56. Mike Cushman, Management, London School of Economics and Political Science, UK

57. Jane Jewell, 14 Friends of Palestine, Marin, CA, USA

58. Greta Berlin, the Free Gaza Movement, Cyprus

59. Pat Hewett, Friends of Sabeel, Colorado, USA

60. Maria Rodriguez, Palestine Solidarity Campaign (PSC), London, UK

61. Elizabeth Morley, AberPSC, Aberystwyth, Wales, UK

62. Michael Letwin, Jews for Palestinian Right of Return; Labor for Palestine, New York City, USA

63. Ned Rosch, Jewish Voice for Peace, Portland, Oregon, USA

64. Dr. Jack Dresser, Health Behavior Research Scientist, Member, International Society of Political Psychology; National vice-chair, Palestine and Middle East Working Group, Veterans for Peace; Co-director, Al-Nakba Awareness Project, Oregon, USA

65. Ayo Ayola-Amale, Esq., educator, lawyer, poet, peace worker

66. Thomas Beilman, retired Program Manager for a major US electronics company, Salem, Oregon, USA

67. Jane Hirschmann, New York City, USA

68. Allison Brown, Brooklyn, NY, USA

69. Francine Korotzer, New York City, USA

70. Lila Coddington, Middlebury, CT, USA

71. Paul O’Hanlon, Edinburgh, Scotland

72. Mark Berman, USA

73. John R. Porter, Glasgow, Scotland


[1] Yara Sa’di, “Israel’s repression of Palestinian students reaches new high during Gaza attacks,” The Electronic Intifada 28 November 2012:; Palestinian Students’ Campaign for the Academic Boycott of Israel, “Gaza students to Margaret Atwood: reject Tel Aviv U. prize,” The Electronic Intifada 6 April 2010:; “Story of student from Gaza,” Right to Education Campaign, 26 March 2007:

[2] Patrick O. Strickland, “Despite threats, students to commemorate Nakba at Tel Aviv University,” The Electronic Intifada 10 May 2013:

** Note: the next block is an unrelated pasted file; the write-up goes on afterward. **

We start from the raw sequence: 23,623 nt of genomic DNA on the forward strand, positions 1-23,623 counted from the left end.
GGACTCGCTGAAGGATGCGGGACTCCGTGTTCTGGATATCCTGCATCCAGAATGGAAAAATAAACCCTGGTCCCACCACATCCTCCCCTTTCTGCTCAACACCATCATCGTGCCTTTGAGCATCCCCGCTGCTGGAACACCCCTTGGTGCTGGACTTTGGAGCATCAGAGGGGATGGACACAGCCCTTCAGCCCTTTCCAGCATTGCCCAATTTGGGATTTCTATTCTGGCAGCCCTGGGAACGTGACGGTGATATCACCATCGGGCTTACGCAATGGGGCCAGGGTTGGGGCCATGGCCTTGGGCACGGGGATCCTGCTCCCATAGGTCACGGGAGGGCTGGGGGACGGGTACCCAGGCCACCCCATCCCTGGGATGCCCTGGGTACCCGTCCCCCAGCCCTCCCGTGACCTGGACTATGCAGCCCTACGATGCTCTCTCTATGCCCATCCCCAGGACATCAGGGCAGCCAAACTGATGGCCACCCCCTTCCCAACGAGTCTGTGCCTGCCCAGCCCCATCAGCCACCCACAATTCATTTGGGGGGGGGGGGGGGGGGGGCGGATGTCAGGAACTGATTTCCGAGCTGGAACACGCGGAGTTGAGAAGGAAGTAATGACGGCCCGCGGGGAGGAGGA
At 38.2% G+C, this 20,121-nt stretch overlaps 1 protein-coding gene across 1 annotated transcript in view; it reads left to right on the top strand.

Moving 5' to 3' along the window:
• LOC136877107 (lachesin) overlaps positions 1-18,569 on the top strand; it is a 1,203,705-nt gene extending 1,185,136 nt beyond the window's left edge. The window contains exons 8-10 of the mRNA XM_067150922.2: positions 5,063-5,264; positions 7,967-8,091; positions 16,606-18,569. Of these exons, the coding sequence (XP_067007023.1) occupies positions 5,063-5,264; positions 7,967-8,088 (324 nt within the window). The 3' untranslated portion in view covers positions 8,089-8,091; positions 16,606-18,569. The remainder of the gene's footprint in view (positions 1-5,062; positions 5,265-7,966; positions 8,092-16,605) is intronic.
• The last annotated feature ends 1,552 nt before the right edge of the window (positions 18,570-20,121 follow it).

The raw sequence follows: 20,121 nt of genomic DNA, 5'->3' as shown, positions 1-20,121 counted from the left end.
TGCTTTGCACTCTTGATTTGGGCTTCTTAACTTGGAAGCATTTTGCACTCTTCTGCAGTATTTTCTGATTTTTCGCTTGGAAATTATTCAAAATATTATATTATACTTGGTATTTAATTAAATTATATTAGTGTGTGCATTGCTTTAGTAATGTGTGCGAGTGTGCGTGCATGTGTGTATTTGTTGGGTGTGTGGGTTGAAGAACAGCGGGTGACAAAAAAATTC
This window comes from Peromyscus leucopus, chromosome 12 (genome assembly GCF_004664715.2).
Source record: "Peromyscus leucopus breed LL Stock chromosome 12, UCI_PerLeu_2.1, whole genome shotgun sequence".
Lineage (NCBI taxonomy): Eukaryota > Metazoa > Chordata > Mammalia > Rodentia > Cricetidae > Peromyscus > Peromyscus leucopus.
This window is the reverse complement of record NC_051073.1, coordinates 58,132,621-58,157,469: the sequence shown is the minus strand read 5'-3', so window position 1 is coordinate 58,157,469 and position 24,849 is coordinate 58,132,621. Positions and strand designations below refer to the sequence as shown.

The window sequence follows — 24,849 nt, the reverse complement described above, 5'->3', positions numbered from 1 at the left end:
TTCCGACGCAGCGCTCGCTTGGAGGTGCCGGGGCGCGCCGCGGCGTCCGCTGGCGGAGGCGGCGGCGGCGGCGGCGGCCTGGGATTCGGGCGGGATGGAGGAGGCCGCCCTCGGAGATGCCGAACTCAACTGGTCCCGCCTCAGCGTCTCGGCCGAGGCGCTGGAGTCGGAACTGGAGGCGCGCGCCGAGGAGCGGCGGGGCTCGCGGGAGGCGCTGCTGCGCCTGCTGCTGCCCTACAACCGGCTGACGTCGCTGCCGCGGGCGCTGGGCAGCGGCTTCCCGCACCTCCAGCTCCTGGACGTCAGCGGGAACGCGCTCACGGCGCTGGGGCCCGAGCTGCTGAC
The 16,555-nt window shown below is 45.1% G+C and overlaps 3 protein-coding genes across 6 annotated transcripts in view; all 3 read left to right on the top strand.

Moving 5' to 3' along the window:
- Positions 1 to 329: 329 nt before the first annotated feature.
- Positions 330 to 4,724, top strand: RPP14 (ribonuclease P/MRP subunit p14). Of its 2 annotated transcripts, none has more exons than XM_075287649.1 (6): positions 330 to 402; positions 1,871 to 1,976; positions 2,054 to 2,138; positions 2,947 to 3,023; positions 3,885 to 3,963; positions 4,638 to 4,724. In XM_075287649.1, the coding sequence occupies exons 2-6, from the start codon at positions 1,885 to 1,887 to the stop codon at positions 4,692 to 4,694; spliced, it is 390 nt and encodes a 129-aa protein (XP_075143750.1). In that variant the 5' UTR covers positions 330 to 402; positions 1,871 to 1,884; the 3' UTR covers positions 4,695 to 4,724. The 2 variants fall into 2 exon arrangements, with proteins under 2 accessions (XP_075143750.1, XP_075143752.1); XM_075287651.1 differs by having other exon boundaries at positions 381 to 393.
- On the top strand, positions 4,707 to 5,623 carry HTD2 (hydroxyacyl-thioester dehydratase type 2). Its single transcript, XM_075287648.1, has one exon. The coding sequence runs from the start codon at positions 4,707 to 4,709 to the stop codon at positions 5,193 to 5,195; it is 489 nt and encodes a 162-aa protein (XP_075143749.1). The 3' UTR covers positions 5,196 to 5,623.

[3] “Psychometric Exam: Barrier to University Entrance for Arab Citizens of Israel,” Dirasat: Arab Center for Law and Policy, 17 May 2010:; Jonathan Cook, “No Room for Arab Students at Israeli Universities,” The Palestine Chronicle 18 August 2010:; Aviva Lori, “A Psychometric Exam Geared to Jews,” Ha’aretz 11 October 2007:; see also “Second Class: Discrimination against Palestinian Arab Children in Israel’s Schools,” Human Rights Watch, September 2001: .

[4] “New Initiatives at Tel Aviv University, 2013,” Tel Aviv University,; Yael Livnat, “Education scholarships awarded to outstanding IDF reservists,” Israel Defense Forces, 27 March 2012:; Yaakov Katz, “Reservists’ benefits package approved,” The Jerusalem Post 30 Dec. 2007,; Anshel Pfeffer, “New ‘bill of rights’ for student reservists,” Ha’aretz 24 Dec. 2003:

[5] Ben White, “Tel Aviv University’s role in settler-run archaeological dig ‘playing into hands of BDS,’ Israeli academics complain,” The Electronic Intifada 27 Dec 2012:

[6] Shlomo Sand, The Invention of the Land of Israel: From Holy Land to Homeland, trans. Geremy Forman (London: Verso, 2012).